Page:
Redskins' Cravens eager to learn how to be an NFL linebacker
ASHBURN, Va. (AP) Redskins rookie Su'a Cravens is far more comfortable being a student on the football field than a tourist on the streets of Washington.
Coaches want the second-round pick to learn the inside linebacker position after playing outside linebacker and safety at Southern Cal. No problem, at least compared to trying to hail a cab downtown in the rain.
''It's harder to catch a cab in D.C. than learn our whole defensive playbook all together,'' Cravens said.
Cravens visited the monuments and the Spy Museum and tried Maryland crabcakes in his first few days in the Washington area. On the field, he began the uphill transition to a new position and another level of play.
The Redskins wanted more versatility on defense and figured Cravens fit right in because he has the instincts to play linebacker or safety. At rookie camp last week, his task was to play inside linebacker exclusively to get a grip on the defense from the inside out.
''It's a challenge, but I'm up for it,'' Cravens said. ''I did it in college, and I think with the coaching and all the tools that they give me I'll be able to do it. I just need time. I'm trying to learn as fast as I can and be an impact somewhere on the defense.''
Cravens would like nothing more than to make an impact, but for now is hesitant. The playbook and position are new, so he said he was prone to making a ''brain fart'' or two on the field while getting used to everything.
Amid his frustration, Cravens leaned on linebacker Preston Smith, the Redskins' 2015 second-round pick who needed more than half his rookie season before feeling comfortable.
''I'm used to being a perfectionist,'' Cravens said. ''I'm used to always being first to the ball or getting things fast. And getting an NFL playbook and learning 12 plays in three hours isn't exactly ideal for me. So I would talk to him about that and he calmed me down like: `You got it. Just take it play by play.'''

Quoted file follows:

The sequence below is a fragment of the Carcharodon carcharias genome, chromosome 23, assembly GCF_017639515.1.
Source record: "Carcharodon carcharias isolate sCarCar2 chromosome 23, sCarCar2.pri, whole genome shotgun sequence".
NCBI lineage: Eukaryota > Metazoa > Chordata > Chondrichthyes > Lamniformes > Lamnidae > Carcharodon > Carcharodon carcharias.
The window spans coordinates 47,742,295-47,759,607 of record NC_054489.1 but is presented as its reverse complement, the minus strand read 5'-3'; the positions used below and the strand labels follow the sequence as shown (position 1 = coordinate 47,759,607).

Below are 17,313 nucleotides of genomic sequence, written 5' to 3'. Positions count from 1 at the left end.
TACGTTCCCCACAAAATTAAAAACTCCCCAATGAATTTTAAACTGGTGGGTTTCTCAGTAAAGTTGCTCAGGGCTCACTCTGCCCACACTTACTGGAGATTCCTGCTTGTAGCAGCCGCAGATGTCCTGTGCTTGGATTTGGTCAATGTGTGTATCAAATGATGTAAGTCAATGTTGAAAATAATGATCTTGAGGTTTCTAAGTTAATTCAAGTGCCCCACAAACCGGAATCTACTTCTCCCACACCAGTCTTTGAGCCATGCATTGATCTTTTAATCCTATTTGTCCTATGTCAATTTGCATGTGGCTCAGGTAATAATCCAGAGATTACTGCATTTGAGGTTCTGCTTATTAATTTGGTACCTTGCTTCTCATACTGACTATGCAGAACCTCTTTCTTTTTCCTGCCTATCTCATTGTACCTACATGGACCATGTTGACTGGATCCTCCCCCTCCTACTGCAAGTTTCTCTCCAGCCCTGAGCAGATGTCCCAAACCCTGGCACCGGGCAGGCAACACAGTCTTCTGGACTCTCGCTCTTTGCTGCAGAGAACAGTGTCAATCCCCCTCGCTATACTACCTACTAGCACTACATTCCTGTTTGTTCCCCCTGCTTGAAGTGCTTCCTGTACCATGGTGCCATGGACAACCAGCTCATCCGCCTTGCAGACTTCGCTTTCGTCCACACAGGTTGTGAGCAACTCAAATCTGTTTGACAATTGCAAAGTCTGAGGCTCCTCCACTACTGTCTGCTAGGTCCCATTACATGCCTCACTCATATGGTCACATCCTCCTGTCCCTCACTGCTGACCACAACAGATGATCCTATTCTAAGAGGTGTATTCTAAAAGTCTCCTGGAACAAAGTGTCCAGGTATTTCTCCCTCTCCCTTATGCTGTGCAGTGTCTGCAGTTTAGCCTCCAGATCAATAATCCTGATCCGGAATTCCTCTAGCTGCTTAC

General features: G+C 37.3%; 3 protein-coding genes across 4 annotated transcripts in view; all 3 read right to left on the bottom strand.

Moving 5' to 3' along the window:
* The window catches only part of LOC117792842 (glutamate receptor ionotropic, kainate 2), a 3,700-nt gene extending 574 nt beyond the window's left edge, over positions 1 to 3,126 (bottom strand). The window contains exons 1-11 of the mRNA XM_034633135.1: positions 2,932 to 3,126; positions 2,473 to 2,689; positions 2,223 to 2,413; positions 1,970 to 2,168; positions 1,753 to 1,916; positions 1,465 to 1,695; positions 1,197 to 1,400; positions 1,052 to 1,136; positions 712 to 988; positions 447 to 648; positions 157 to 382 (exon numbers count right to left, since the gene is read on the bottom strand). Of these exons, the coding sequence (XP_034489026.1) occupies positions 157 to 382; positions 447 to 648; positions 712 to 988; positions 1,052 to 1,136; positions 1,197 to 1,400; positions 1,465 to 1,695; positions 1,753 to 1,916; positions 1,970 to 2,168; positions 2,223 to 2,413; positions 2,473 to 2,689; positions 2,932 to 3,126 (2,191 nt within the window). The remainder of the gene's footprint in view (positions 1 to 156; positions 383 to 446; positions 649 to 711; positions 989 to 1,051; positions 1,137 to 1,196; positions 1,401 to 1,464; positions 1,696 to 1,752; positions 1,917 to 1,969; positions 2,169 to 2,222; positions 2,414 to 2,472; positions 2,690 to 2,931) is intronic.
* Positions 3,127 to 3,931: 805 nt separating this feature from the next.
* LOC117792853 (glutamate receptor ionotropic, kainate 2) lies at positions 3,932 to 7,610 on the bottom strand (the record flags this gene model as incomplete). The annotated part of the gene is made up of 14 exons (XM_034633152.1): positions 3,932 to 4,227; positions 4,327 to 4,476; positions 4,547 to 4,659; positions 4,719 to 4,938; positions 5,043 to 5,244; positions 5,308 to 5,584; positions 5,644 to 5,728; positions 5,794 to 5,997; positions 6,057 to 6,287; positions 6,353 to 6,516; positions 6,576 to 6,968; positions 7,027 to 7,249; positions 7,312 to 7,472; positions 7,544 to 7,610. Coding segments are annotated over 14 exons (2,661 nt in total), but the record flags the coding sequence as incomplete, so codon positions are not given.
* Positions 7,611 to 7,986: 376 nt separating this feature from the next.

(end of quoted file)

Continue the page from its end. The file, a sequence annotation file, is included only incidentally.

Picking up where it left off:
Play-by-play, day-by-day, growth is what the Redskins' coaches want to see from Cravens, who won't be pigeon-holed into one spot.
''We have to teach him a position, and right now it's going to be the inside linebacker,'' coach Jay Gruden said. ''Then from there we might branch of where it's a nickel (linebacker) and then he could be a safety later on. But initially we'll give him something to sink his teeth into, learn it and then go on from there and see what he can do.''
Cravens thinks he's capable of playing either position. But the 6-foot-1, 226-pound 20-year-old looks at the 6-foot-5, 280-pound outside linebackers in the NFL and wonders how he did that at USC.
With the Redskins, he may be asked to bounce around from linebacker to safety and back.
''It's a different mentality altogether,'' Cravens said. ''At safety you're in the open field and it's not as physical. You're guarding tight ends, which is probably the most physical part. And you have to come inside the box here and there.
''But playing inside linebacker you're in the war all the time. You're in the trenches. You have to be smart, you have to be fast and you have to be able to make a decision or you'll be on your back.''
Cravens has no issues becoming a linebacker because he'd rather be closer to the action.
''Do I like it? Yeah, I like it because I want to make plays,'' he said. Being close to the ball allows me to do so.''
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